Give 1 Get 1: Closing the Digital Divide

An MIT professor founded One Laptop Per Child.


Sept. 24, 2007 — -- It's been dubbed "the Green Machine," and since it was first conceived five years ago, the low-cost laptop has been ridiculed as a gadget and a toy. But American computer makers aren't laughing anymore.

For two weeks in November, the so-called $100 laptop is coming to America, and supporters say the nonprofit organization that makes it — called One Laptop Per Child — could become one of the largest laptop players in the United States in the next few years.

Some U.S. students have already reaped the benefits of the program. First- and second-graders at King Open School in Cambridge, Mass., are using the computers for a year as part of a pilot program.

"It's so light, and I can pick it up," one little boy said.

"You can use it for your homework," a little girl added.

According to One Laptop Per Child executive Walter Bender, who runs focus groups on the laptop with American children, some kids say it's cooler than a Thinkpad.

"Their daddy's Thinkpad can't be used outdoors in bright sunlight. It can't be dropped. It can't be charged with a solar panel, or a crank on a bicycle," said Bender. "Kids love it."

But the coolest thing about the computer may be something the kids in America don't see. Every time an American orders a laptop, during a two-week period from Nov. 12 to Nov. 26, a kid in a developing country will get one for free — it's called the Give 1, Get 1 program.

The total cost to the consumer: $400 for both laptops — a portion of which is tax deductible.

"You sign up, and, basically, donate a laptop to a child in another country," Nicholas Negroponte told ABC News. Negroponte, co-founder and director of the Massachusetts Institute of Technology Media Laboratory, created the nonprofit One Laptop Per Child in 2005.

The Give 1 Get 1 program, announced today on "Good Morning America," is the culmination of a dream for Negroponte. Since 2005, when he first came up with the idea, he has criss-crossed the globe, trying to convince government leaders to buy the low-cost laptops for their countries' children.

Many countries, like Brazil, Uruguay, Libya, Rwanda, and Thailand, have embraced the program, but poorer countries haven't been able to buy enough laptops to make it economically feasible to manufacture them.

With the Give 1 Get 1 program, Negroponte is counting on the generosity of Americans to help kick-start the program. By buying their own kids a cool new laptop, parents in the United States can help kids in a developing country, thousands of miles away, get a laptop, too.

Negroponte's goal is to design, manufacture and distribute laptop computers that are so affordable, that every child in the world will have access to one. His vision is for kids to take the computers home — particularly, if their home is a thatched hut — and share their newfound knowledge with their entire families.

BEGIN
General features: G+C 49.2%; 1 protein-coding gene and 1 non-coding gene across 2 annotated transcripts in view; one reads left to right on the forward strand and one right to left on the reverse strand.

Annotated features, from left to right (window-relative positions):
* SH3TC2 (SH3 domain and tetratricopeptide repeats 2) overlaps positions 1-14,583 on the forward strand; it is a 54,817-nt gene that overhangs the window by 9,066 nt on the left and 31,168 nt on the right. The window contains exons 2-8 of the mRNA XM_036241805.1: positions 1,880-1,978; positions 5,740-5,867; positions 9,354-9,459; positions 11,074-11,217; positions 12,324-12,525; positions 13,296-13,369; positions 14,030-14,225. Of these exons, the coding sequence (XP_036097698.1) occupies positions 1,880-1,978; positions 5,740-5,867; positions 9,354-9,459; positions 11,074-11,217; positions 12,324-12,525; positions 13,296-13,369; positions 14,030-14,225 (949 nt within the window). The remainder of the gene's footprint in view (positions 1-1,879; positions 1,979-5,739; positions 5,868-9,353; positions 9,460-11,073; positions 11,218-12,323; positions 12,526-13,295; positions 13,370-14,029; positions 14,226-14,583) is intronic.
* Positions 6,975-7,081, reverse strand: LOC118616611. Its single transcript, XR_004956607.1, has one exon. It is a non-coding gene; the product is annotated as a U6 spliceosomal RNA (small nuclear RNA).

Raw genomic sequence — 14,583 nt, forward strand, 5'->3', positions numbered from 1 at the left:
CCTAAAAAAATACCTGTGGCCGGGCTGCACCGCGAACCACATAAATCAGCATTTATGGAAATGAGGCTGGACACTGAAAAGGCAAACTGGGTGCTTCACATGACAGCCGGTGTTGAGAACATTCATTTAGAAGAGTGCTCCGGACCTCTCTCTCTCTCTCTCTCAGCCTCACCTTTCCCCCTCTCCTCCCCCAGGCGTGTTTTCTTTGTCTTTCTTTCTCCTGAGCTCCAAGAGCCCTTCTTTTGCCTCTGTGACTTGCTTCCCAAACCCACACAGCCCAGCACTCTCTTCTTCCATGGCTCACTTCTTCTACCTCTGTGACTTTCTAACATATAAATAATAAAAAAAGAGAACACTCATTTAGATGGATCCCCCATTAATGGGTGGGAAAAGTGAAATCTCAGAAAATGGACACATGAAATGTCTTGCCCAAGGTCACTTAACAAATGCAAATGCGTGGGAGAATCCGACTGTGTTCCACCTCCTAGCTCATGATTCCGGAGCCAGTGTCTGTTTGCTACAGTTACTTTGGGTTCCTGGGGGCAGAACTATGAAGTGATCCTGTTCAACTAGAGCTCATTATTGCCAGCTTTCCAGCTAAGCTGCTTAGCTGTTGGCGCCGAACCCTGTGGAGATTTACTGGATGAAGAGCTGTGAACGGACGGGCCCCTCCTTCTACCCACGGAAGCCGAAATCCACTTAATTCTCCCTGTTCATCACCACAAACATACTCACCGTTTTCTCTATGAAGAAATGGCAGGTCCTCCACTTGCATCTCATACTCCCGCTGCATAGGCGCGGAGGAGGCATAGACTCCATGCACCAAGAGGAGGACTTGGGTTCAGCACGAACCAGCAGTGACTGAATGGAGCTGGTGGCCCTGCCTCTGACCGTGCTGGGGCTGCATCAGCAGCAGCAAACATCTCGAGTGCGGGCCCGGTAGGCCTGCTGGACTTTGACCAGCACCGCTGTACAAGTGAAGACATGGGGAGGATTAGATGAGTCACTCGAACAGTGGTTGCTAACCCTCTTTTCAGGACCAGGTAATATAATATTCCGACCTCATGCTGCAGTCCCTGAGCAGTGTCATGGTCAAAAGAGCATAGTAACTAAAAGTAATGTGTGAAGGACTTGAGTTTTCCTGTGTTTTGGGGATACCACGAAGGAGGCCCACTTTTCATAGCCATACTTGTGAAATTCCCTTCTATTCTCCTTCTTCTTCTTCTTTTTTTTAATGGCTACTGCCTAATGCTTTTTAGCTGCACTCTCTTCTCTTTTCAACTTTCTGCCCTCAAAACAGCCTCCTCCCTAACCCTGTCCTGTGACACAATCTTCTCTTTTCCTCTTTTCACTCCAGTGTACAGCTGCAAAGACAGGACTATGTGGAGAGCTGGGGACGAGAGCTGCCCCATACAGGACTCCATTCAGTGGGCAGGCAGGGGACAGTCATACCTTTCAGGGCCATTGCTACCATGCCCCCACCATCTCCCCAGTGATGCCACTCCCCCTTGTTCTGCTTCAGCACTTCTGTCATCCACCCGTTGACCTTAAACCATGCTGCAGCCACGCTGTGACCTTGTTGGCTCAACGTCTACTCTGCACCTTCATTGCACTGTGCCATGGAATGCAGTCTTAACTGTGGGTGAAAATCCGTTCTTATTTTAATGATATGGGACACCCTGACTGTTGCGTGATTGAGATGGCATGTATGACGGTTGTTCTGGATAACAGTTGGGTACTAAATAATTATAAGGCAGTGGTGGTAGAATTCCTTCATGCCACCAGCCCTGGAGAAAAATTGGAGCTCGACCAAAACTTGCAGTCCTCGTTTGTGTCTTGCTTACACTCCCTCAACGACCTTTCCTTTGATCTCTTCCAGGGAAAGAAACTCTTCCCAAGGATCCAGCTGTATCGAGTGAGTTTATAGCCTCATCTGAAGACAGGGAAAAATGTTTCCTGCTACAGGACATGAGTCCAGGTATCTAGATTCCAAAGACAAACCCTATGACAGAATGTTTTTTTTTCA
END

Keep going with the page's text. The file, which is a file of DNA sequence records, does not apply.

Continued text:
Each laptop is programmed in the country's language with 1,000 books and other educational software. Pilot programs in countries ranging from Nigeria to Brazil to Uruguay have been successful, according to One Laptop Per Child executives.

Yet, critics argue that the laptop is a luxury, and not an essential need when dealing with the extreme poverty found in many Third World countries.

"If you think of it as a laptop, then it is a luxury," Negroponte said. "But, if you think of it as education, it's not a luxury."

From the beginning, Negroponte envisioned selling the laptop for $100 — but he's not there yet. Right now, the manufacturing cost runs closer to $200; hence, the $400 cost for two laptops in the Get 1 Give 1 program.

The price is expected to drop as more computers are manufactured, with an ultimate goal of producing 100 million laptops a year. Current projections are that they will reach the $100 per laptop goal by the end of 2009.

The laptop is designed to be kid-proof, withstanding things like milk spills and drops of up to 5 feet. It's been frozen in refrigerators and heated in ovens at 140 degrees in high humidity.

But it's not just a toy. The laptop was built to last for five years in extreme conditions — from the African desert to the heat of a Mumbai summer.

According to Negroponte, there were three crucial elements in designing the laptop.

First, the computer display had to be bright enough to be easily read in bright sunlight.

Second, it had to be very low power, so users could wind it up. The reason was simple: 50 percent of the kids in the world don't have electricity. With this laptop, kids can recharge the battery with hand cranks or solar power.

Third, it had to be fun — with video, cameras, a music synthesizer, and games that kids will want to play with.

By giving kids their own laptops, Negroponte believes they will get excited about school and learning. "Our goal is to leverage the children, themselves," he said.

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